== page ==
It’s amazing that it’s taken this long for another studio to exploit the success of the “Fast and Furious” franchise with a racing movie of its own, but considering that Electronic Arts’ “Need for Speed” video game series (from which the film gets its name) predates the adventures of Dominic Toretto and Brian O’Connor by several years, you can hardly blame DreamWorks for wanting a piece of the pie. Casting Aaron Paul, hot off his Emmy-winning role on “Breaking Bad,” as the leading man was a surefire way to drum up interest, but it was ultimately a wasted effort, because “Need for Speed” has so many other problems that finding the right actor should have been the least of Scott Waugh’s concerns.
Paul plays Tobey Marshall, a small-town mechanic who moonlights as an illegal street racer. When the debt starts piling up at the garage that he inherited from his late father, Tobey is handed a lifeline by former rival Dino Brewster (Dominic Cooper), who hires Tobey and his crew to finish building a custom Shelby Mustang worth millions. But after Dino’s ego is bruised and he challenges Tobey to a race to prove his superiority, one of Tobey’s friends is killed in the process, landing him in prison while Dino gets away scot-free. Several years later, Tobey is released from jail and ready to exact his revenge, but in order to do so, he needs a car capable of competing in the top secret, invite-only race called the DeLeon, where he knows Dino will be. Teaming up with the gearhead daughter (Imogen Poots) of the man who purchased the Shelby, the pair embarks on a race against the clock to get from New York to San Francisco in time for the event, all while evading the various law enforcement authorities chasing them.
That’s a lot to digest for a movie about racing, and it doesn’t even include mention of the bounty that Dino puts on Tobey’s head when he learns of his intentions to race in the DeLeon, by far one of the more ridiculous events that transpire over the course of the film. In fact, the plot reaches such levels of absurdity that it’s not even worth wasting time discussing. The short and long of it is that “Need for Speed” is about one thing – fast cars – and it’s not about to let something as silly as logic get in the way of that. But unlike the “Fast and Furious” movies, which learned to embrace their ridiculous nature with a winking self-awareness, “Need for Speed” takes things a little too seriously. While it may be grounded more in reality, with former stuntman-turned-director Waugh taking a practical approach to the action sequences, the plot itself is pure fantasy.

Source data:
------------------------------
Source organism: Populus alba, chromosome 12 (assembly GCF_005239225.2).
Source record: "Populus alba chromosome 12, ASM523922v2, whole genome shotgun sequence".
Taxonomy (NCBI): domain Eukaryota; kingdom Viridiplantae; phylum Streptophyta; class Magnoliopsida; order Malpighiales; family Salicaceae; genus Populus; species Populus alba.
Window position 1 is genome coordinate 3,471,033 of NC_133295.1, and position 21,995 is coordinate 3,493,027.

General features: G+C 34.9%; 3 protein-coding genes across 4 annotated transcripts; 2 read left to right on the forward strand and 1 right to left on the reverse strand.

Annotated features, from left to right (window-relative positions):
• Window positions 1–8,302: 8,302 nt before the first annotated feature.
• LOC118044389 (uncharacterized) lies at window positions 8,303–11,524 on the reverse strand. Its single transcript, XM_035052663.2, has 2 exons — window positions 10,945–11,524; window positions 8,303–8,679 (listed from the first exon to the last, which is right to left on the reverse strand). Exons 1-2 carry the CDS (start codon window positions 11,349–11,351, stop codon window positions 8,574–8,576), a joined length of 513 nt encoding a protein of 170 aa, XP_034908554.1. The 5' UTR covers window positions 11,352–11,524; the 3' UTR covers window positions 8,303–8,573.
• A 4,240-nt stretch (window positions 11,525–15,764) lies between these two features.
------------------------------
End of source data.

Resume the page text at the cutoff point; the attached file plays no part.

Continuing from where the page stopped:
Paul does the best he can with the material provided, but it’s a losing battle, even though he receives some good support from Poots and his onscreen pals played by Rami Malek, Ramon Rodriguez and Scott Mescudi. Dominic Cooper, on the other hand, is absolutely wasted as the one-dimensional villain, while Michael Keaton, who plays the manic impresario/announcer behind the DeLeon, delivers a wildly over-the-top performance that suggests he’s the only one aware of exactly what kind of film they’re making. And as if it even needed to be said, the last-minute 3D post-conversion adds absolutely nothing to the experience – an experience, mind you, that lasts a maddening 130 minutes for no justifiable reason whatsoever.
“Need for Speed” is in desperate need of a lot of things – a better script, stronger direction, better pacing – but one thing you wouldn’t think it’d be lacking is excitement. For those that miss the no-nonsense, piston-pumping street racing of the “Fast and “Furious” films, “Need for Speed” has more than its fill. But sadly, despite being packed with wall-to-wall driving sequences, most of them are pretty tame, often dragging on for too long or cutting away to needless reactions from other characters. The final set piece, in particular, has some really fantastic stunt work on display, but it’s constantly being interrupted by Keaton’s lame commentary. Gearheads will at least get some joy out of watching the assortment of beautiful cars speeding around the screen, but “Need for Speed” fails to be a worthy competitor to the “Fast and Furious” series, let alone a potential heir to the grease-streaked throne.